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New Peer-Reviewed Paper on Fish Play Behavior (Classroom-Friendly Experiment!)

fish in aquarium chasing the laser pointer

Cats and dogs aren’t the only pets fond of chasing things that run away from them. Aquarium fish do it too, as shown in our new peer-reviewed paper that came out just last week in the “Animals” journal! Out of 66 fish species observed, nearly 90% showed interest in or set out to chase moving laser pointed dots.

What makes us especially proud is that the paper came as culmination of a yearlong research that began as our last year’s Fellow Sofia Eisenbeiser’s summer project. As scientists know it all too well, a single year is pretty fast and couldn’t make us more proud!

Another reason for pride is the fact that this research adds another layer of proof to what we’ve been saying all along: (neuro)science doesn’t have to cost a fortune. This particular experiment only requires a couple of things that many people already have: a fish tank with some inhabitants (the more, the merrier!) and a laser pointer or two. Incredibly easy to replicate in, say, your biology classroom!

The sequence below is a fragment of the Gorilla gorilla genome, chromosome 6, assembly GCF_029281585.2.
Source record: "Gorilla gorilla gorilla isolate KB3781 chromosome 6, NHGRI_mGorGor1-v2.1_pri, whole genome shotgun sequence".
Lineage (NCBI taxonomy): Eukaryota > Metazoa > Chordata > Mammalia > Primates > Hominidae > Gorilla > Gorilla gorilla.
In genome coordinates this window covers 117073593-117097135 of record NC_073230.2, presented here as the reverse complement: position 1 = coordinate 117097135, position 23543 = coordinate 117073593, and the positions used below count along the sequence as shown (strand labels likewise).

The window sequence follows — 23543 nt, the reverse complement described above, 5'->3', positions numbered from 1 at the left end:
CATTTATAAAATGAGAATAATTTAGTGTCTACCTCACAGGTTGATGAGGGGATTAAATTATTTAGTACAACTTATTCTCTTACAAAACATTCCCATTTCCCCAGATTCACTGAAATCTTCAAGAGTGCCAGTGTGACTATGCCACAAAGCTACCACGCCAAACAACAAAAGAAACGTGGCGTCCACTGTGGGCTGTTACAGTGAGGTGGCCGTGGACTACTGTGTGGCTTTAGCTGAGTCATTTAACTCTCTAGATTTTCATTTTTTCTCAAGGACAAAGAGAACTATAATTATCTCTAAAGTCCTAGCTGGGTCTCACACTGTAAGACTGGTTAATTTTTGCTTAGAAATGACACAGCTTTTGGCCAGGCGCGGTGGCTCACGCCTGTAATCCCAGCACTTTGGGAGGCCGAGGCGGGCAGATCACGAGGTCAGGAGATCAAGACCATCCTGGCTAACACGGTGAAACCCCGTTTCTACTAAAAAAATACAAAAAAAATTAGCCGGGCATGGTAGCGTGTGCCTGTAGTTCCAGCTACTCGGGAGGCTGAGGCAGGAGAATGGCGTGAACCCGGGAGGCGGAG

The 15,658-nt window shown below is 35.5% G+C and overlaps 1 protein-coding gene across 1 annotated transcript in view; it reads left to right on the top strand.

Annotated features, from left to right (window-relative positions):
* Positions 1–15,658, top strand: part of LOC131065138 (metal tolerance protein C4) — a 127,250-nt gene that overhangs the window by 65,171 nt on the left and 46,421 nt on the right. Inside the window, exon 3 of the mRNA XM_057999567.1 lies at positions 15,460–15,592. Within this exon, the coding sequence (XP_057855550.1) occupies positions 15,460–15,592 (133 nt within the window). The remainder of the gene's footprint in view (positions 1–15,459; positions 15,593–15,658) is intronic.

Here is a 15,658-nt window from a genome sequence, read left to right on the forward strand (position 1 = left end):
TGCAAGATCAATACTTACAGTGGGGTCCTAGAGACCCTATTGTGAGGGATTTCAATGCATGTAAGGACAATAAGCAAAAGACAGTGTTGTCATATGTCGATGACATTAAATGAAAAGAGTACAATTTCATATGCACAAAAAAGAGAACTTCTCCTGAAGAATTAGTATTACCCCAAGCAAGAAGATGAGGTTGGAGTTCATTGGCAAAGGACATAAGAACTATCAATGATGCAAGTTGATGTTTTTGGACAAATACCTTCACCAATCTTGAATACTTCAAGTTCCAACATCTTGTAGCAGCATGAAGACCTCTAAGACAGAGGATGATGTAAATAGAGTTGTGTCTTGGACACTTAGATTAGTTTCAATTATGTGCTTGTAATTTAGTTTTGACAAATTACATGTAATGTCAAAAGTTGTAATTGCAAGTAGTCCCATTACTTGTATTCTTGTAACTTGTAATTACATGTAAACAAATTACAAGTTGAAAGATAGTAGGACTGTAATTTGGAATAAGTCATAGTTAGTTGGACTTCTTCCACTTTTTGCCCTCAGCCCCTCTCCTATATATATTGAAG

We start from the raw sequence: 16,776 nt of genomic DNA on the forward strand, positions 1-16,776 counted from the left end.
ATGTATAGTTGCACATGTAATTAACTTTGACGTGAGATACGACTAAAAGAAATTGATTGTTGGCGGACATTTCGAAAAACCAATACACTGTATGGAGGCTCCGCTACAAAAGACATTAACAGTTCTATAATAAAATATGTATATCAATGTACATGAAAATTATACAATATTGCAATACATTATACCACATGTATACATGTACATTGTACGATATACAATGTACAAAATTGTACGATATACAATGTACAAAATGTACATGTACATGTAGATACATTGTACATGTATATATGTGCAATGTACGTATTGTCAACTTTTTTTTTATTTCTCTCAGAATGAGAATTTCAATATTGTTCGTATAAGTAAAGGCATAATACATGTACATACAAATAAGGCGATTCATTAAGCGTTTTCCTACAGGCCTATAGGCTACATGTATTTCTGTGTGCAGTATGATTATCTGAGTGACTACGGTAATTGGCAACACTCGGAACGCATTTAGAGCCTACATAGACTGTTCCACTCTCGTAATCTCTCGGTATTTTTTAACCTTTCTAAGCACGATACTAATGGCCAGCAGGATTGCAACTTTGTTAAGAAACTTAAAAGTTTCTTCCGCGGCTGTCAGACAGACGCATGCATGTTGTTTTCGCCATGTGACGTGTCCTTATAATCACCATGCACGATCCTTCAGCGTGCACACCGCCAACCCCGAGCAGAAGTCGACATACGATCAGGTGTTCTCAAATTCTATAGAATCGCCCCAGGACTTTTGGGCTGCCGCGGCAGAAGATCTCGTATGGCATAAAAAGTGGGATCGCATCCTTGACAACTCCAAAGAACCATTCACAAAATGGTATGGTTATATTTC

How Do We Know It’s Play?

Sofia and her co-authors applied five existing criteria to determine whether an animal’s behavior can be classified as play:

  1. The behavior is “incompletely functional” and does not contribute to immediate survival.
  2. The behavior is voluntary, spontaneous, intentional, and performed for its own sake.
  3. The behavior may resemble completely functional behaviors, but it differs in at least one respect, such as context, or is somehow incomplete, exaggerated, or awkward.
  4. The behavior is repeated consistently during at least a portion of the animal’s life but is not pathological.
  5. The behavior is begun in the absence of stress, hunger, predation, or circumstances that are otherwise unhealthy.

So they set out to enact, observe, record and classify the behavior in different fish species in response to red, green and blue laser pointer dots dancing around the aquarium. As it turns out, not only do different species show different levels of responsiveness (tiger barbs being the biggest fans of laser tag), but they also have color preferences! Interestingly enough, nearly half of all the observed fish appear to be fond of red. And just like a child gets used to their new toy after a while, our dancing laser dots also seemed to lose some of their appeal after two weeks!

Apart from behavioral scoring, the team also created comparative ethograms (see below) showing the time spent on each behavior, likelihood of transitioning to another behavior, and other relevant parameters.

Comparative ethograms of a white-spotted cichlid fish

The paper offers many other questions and possible directions for more research. We are also developing teacher guides and lesson plans to make this easier for you to teach.

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